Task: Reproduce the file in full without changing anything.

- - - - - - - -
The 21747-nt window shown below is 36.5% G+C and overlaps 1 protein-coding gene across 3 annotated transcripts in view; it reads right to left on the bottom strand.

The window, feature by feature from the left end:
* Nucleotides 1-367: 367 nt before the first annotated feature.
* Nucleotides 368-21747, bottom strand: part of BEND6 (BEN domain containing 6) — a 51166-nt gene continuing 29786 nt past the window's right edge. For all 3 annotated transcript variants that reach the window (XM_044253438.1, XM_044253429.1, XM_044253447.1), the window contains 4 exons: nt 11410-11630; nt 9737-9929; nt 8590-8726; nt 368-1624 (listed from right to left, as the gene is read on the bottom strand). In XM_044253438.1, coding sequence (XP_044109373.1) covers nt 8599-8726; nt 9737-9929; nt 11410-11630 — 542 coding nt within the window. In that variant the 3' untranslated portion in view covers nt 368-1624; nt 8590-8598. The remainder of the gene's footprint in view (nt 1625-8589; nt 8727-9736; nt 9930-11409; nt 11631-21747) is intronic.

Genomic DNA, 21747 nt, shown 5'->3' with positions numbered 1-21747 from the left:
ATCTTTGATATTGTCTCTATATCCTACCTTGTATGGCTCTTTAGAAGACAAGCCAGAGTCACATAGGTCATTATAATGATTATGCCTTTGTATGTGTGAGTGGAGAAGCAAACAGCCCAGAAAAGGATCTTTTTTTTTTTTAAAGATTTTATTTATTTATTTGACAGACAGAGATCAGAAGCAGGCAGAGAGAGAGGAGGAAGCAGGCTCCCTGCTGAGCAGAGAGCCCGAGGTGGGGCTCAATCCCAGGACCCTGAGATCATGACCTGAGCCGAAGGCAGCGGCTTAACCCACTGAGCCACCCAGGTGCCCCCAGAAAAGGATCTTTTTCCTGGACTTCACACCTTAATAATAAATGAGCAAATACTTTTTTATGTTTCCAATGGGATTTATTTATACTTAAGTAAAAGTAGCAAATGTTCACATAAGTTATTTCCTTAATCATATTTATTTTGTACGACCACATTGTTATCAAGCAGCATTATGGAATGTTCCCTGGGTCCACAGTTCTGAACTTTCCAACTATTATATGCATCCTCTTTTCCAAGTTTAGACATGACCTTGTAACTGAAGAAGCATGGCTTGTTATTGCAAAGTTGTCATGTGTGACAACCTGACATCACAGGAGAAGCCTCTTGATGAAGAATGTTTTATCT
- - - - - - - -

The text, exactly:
The 21747-nt window shown below is 36.5% G+C and overlaps 1 protein-coding gene across 3 annotated transcripts in view; it reads right to left on the bottom strand.

The window, feature by feature from the left end:
* Nucleotides 1-367: 367 nt before the first annotated feature.
* Nucleotides 368-21747, bottom strand: part of BEND6 (BEN domain containing 6) — a 51166-nt gene continuing 29786 nt past the window's right edge. For all 3 annotated transcript variants that reach the window (XM_044253438.1, XM_044253429.1, XM_044253447.1), the window contains 4 exons: nt 11410-11630; nt 9737-9929; nt 8590-8726; nt 368-1624 (listed from right to left, as the gene is read on the bottom strand). In XM_044253438.1, coding sequence (XP_044109373.1) covers nt 8599-8726; nt 9737-9929; nt 11410-11630 — 542 coding nt within the window. In that variant the 3' untranslated portion in view covers nt 368-1624; nt 8590-8598. The remainder of the gene's footprint in view (nt 1625-8589; nt 8727-9736; nt 9930-11409; nt 11631-21747) is intronic.

Genomic DNA, 21747 nt, shown 5'->3' with positions numbered 1-21747 from the left:
ATCTTTGATATTGTCTCTATATCCTACCTTGTATGGCTCTTTAGAAGACAAGCCAGAGTCACATAGGTCATTATAATGATTATGCCTTTGTATGTGTGAGTGGAGAAGCAAACAGCCCAGAAAAGGATCTTTTTTTTTTTTAAAGATTTTATTTATTTATTTGACAGACAGAGATCAGAAGCAGGCAGAGAGAGAGGAGGAAGCAGGCTCCCTGCTGAGCAGAGAGCCCGAGGTGGGGCTCAATCCCAGGACCCTGAGATCATGACCTGAGCCGAAGGCAGCGGCTTAACCCACTGAGCCACCCAGGTGCCCCCAGAAAAGGATCTTTTTCCTGGACTTCACACCTTAATAATAAATGAGCAAATACTTTTTTATGTTTCCAATGGGATTTATTTATACTTAAGTAAAAGTAGCAAATGTTCACATAAGTTATTTCCTTAATCATATTTATTTTGTACGACCACATTGTTATCAAGCAGCATTATGGAATGTTCCCTGGGTCCACAGTTCTGAACTTTCCAACTATTATATGCATCCTCTTTTCCAAGTTTAGACATGACCTTGTAACTGAAGAAGCATGGCTTGTTATTGCAAAGTTGTCATGTGTGACAACCTGACATCACAGGAGAAGCCTCTTGATGAAGAATGTTTTATCT